Specifically, the “esoteric” grape varieties Pallagrello Bianco, Pallagrello Nero and Casavecchia, rescued in part as a passion project of husband and wife team Peppe and Manuela Mancini, the former lawyer and journalist, respectively, that founded Terre del Principe. (which I visited this year as part of a media tour around the Campania Stories event).

That their vineyard is a land of the almost lost (no Sleestaks, of course) is one of the more charming things about a charming couple who are making mostly charming wines.

Peppe Mancini

Peppe Mancini at Terre del Principe

Peppe Mancini, in remembering the Pallagrello wines form his youth, sought out the vines and ended up finding them in this vineyard, which turned out to belong to one of his family members. Until recently, Pallagrello Bianco wasn’t even in the National Register of winemaking grapes. Seemingly, it had fallen out of favor when the Bourbons fell during the unification of Italy (King Ferdinand IV had taken a liking to it), and had never recovered.

Similarly, Casavecchia (taking its name from an “old house” where the vine was found growing in Pontelatone) had been relegated to small-time, rustic production until Mancini helped to spearhead its rediscovery in the 1980s.

Along with cellarmaster Luigi Moio, Peppe makes the wines of Terre del Principe (while Manuela, as she modestly states, “just drinks it.”) in Castel Campagnano tufo cellar that dates back to the 10th century (the well in the 15th Century entrance is now used for lowering French oak barrels into the cellar space), and was likely part of the Longobardo castle’s external warehouses.

Everything about Terre del Principe seems similarly, charmingly small, and modestly adjusted only where absolutely necessary. The vineyards pergola training (a hold-over from the past, to protect the grapes from wild boar) is still in use, though modified slightly to reduce vigor. Production has recently been culled back to 20,000 bottles per year (“It’s higher quality,” notes Manuela, “and less work!”). And the wines, in turn, seem all the better for it…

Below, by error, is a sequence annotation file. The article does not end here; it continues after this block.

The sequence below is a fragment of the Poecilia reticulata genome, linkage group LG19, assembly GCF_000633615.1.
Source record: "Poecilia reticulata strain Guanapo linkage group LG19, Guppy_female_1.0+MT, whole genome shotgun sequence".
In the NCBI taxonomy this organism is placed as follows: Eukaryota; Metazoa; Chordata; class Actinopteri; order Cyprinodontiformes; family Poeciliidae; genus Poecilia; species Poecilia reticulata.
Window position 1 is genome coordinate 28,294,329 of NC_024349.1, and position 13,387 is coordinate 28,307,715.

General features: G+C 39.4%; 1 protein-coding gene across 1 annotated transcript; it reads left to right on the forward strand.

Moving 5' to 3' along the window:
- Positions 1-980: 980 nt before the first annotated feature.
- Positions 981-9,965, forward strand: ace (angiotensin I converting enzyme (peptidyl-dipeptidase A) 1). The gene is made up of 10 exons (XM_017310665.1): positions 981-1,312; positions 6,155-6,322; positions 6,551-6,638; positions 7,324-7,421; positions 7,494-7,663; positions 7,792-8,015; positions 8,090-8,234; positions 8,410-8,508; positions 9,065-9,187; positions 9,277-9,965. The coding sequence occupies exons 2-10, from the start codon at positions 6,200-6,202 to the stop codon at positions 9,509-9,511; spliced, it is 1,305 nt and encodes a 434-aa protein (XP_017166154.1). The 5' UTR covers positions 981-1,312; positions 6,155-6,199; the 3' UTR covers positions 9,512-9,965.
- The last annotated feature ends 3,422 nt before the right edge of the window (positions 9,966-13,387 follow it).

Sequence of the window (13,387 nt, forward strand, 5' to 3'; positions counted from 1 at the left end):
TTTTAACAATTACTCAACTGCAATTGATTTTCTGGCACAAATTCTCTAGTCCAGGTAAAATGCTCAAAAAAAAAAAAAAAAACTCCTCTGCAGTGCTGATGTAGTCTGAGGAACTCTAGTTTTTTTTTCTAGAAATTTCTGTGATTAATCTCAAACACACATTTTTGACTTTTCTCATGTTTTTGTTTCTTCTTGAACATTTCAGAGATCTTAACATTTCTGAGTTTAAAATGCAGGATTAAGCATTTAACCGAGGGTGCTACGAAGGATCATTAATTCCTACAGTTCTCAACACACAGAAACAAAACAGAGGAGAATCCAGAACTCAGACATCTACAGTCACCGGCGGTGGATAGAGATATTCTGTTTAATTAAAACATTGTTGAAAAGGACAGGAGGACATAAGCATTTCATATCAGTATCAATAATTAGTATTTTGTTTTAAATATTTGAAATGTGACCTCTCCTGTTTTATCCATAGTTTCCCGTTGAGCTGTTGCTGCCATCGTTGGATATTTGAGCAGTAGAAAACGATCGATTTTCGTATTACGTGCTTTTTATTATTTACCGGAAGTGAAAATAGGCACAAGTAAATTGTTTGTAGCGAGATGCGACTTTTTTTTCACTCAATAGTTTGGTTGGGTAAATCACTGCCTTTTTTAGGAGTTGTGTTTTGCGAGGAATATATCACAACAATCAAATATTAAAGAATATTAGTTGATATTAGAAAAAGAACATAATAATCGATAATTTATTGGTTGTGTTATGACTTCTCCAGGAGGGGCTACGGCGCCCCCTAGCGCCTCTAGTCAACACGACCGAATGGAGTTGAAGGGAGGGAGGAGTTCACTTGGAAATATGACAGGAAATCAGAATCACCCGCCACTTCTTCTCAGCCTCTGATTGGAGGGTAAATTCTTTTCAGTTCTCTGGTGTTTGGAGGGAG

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Seeing Royal Red (Santa Rita Chile Recent Releases)

Vinted on April 6, 2017 binned in elegant wines, kick-ass wines, on the road, sexy wines, wine review
Santa Rita garden 1

“Thank the heavens, for we have Cabernet Franc!”

To me, Chile’s Santa Rita (which I visited in Alto Jahuel as part of a media jaunt last year) can best be summed up in one long, run-on sentence.

Established in the late 1800s on a former farm that at one point sheltered 120 soldiers and has its own chapel; olive, almond, and fruit tress on forty hectares of land that also houses an old mansion-turned-hotel; Santa Rita is one of Chile’s three largest wineries, producing eighty million liters of wine per year and employing about six hundred workers.

Santa Rita garden 2

And, well, there you go. The place is gorgeous, and almost unduly impressive in terms of size and history. Of course, that doesn’t mean diddly to most of us if the wines aren’t any good.

After a short tour of the grounds, I tasted through the mostly-high-end portion of the Santa Rita lineup, so I can tell you that within that range, the reds in most certainly do not suck…